Reis is a great grappler, has a decent record, but probably didn't deserve a title shot when the UFC booked him in to challenge Johnson in July of 2016. When Johnson got injured, Reis stayed on the card and submitted his substitute opponent in the first round win but the title fight was never mentioned again. Except two weeks ago Reis was back to fighting someone you've never heard of, with one victory since 2014, on an undercard in a half empty arena. It was unremarkable but considerably better than most of the fights on the main card of UFC 208.
Just not marketable at all.
Then there is the entire Tim Elliott debacle. Herein the UFC put together a “tournament of champions” series of The Ultimate Fighter to determine a new challenger for Demetrious Johnson, hoping that weeks of reality TV would get people invested in the bout. The winner of the tournament? Tim Elliott, who had looked thoroughly competitive through his three previous fights in the UFC, featuring bouts against two future title challengers, and was cut prematurely. A very embarrassing look for the UFC as Elliott give Demetrious Johnson a compelling and peculiar fight. The even more remarkable thing? Co-headlining was a rare flyweight bout between two top-ten fighters, Joseph Benavidez and Henry Cejudo. This was possible because they had both already fought Johnson and could therefore go back to having a normal path through the rankings. It was a crackerjack fight and everyone who saw it was left wanting two more rounds.
The only flyweight main event in UFC history that didn't contain Demetrious Johnson was Louis Smolka versus Paddy Holohan and that only happened beacuse every fight above it disappearing from the card. It wound up being one of the best fights of the year and ended in the second round. John Dodson versus John Lineker was effectively two top flyweights (though now competing at bantamweight) in a five round fight and it was fantastic, and divisive, and had fans talking for days afterwards. Even if it was not a draw, the rematch certainly would be. Maybe a Fight Night five rounder between a couple of top-ten flyweights is a bit much to ask, but Kyoji Horiguchi and Ali Bagautinov—the number four and number eight in the world respectively—were booked onto the undercard of the dire UFC Fight Night Phillipines card, then rescheduled onto the undercard of the Hall vs. Mousasi II card.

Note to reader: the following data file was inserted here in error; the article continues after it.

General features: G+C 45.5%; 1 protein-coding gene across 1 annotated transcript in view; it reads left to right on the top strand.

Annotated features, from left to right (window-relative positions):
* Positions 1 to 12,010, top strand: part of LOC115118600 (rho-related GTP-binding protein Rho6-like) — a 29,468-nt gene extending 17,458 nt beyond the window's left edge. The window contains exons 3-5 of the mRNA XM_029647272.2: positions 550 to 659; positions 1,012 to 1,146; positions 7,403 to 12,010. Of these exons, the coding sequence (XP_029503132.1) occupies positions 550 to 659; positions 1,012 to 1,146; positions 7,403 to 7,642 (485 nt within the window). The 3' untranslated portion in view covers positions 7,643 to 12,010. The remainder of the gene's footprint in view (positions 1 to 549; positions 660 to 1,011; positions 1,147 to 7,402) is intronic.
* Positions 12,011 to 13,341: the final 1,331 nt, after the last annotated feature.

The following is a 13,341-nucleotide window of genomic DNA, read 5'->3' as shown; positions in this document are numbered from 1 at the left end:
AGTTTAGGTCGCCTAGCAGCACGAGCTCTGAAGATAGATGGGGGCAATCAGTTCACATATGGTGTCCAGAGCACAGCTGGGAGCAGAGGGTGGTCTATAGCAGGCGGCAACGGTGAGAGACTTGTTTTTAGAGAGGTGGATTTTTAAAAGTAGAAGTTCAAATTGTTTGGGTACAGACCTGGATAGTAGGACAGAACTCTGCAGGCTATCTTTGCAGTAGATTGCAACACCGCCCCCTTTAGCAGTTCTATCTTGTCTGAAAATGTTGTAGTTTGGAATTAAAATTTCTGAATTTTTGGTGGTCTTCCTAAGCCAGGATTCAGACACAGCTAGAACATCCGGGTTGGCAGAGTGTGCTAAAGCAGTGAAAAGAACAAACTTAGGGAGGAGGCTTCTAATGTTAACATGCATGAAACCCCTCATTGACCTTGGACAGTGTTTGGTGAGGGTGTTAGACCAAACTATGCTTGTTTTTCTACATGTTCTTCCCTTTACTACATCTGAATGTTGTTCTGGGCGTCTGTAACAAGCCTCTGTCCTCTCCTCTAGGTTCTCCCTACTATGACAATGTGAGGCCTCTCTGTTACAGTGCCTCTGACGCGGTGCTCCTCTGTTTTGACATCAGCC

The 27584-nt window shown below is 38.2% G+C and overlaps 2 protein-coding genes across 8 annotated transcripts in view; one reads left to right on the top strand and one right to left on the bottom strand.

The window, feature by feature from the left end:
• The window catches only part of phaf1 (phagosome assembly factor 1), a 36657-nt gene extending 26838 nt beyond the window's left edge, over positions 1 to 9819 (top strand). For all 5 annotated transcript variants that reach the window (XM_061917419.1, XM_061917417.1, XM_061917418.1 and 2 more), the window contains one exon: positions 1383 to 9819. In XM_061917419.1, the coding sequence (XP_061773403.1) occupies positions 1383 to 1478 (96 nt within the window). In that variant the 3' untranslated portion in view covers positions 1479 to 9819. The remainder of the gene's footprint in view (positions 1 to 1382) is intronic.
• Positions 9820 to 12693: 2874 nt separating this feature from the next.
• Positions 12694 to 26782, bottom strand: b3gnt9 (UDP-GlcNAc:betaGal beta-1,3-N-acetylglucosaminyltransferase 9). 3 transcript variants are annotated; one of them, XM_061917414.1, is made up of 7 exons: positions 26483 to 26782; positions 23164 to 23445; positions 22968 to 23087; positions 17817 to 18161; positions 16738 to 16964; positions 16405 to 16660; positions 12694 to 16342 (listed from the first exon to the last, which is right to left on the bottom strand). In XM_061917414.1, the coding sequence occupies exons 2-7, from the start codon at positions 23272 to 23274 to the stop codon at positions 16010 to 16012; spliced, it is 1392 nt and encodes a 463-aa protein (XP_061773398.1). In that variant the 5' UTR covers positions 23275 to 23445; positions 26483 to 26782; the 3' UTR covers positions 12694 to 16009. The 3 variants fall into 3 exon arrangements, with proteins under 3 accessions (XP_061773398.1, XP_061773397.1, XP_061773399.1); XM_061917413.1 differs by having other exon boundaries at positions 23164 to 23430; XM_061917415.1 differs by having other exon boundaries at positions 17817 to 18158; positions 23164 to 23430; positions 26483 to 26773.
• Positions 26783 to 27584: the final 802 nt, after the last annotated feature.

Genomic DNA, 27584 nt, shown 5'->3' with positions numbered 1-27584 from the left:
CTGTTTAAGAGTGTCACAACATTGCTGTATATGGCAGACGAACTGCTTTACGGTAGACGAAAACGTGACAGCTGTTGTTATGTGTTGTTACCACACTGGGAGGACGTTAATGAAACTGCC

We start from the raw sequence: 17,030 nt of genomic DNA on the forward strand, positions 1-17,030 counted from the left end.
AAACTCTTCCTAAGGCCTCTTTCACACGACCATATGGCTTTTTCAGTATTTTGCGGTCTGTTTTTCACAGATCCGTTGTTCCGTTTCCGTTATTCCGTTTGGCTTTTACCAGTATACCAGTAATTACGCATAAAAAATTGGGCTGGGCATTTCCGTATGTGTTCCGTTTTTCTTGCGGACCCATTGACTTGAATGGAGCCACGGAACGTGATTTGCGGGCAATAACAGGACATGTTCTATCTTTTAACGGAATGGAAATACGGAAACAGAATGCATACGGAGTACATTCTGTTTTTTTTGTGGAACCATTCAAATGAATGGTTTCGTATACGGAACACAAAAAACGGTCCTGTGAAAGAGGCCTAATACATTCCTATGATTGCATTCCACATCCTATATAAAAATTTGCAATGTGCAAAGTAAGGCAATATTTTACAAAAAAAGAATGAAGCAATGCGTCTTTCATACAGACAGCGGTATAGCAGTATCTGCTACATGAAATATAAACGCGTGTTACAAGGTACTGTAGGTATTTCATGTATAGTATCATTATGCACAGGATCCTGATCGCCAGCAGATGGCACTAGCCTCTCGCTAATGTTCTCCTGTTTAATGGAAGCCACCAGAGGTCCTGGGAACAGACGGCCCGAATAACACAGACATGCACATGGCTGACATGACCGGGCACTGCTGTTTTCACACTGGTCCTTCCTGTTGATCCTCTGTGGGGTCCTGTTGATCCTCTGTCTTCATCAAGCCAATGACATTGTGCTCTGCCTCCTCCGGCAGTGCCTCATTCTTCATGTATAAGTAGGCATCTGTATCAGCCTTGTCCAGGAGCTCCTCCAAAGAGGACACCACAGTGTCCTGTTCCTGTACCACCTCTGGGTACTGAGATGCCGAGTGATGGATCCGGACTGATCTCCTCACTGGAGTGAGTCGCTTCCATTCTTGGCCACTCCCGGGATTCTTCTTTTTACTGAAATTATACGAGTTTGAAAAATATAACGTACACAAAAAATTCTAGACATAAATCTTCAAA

Some might argue that the flyweights are often the 'Fight Pass featured prelim' or the 'prelim main event', but frankly that entire idea seems counterintuitive. Fight Pass has an estimated 450,000 subscribers, it would be generous to think that half of those would tune in for prelims. A few thousand more hardcore fans will follow on an unpaid stream. Even on televised undercards, the flyweights are often going on hours before what most people consider to be the event. Showing fighters to the smallest portion of a niche audience and then wondering why no one tunes in for Demetrious Johnson against guy-who-has-never-been-televised seems to be the entire thought process of the UFC regarding the flyweight division. The error seems to be that the UFC has treated the flyweight division as The Demetrious Johnson Show, hoping that building up the champion enough will make up for the fact that the casual fan will not have seen the person he's fighting, and the knowledgeable fan will know that some of his challengers have been deliberately untested and rushed into fights with him to fill up the programming schedule instead of building a competitive, exciting division with familiar names. A situation where only the champion's fights were treated like they mattered is almost unimaginable in any other division.
Now if you have watched dozens of flyweight fights and think that it is a division of dull fighters with no finishing ability, there's nothing more to be discussed. But a surprising amount of the fans who cite the boring fighters of the flyweight divisions also seem to have no idea who any of them are, and I cannot blame them at all—familiarity is important to enjoying fights, we like the fighters we know and we look out for their tells, their habits, their specialities. If you want to do that with flyweights you have to consciously go out of your way to find their fights and it's a royal pain in the arse.
But look a little closer and you realize that there are as diverse an array of styles in the flyweight class as anywhere in the sport. Traditional martial artists, kickboxers, wrestlers, submission specialists. The high kicking taekwondo of Sergio Pettis, for instance, is always a joy to behold. Like his elder brother, Sergio will throw up high kicks from almost chest-to-chest and in clinch positions. Certainly Sergio Pettis was the first fighter I've seen to throw a traditional high round kick from a quarter nelson.
His ground game continues to surprise, this lush tripod sweep was the talk of the town when Gegard Mousasi did it, but Mousasi doesn't get hidden on undercards.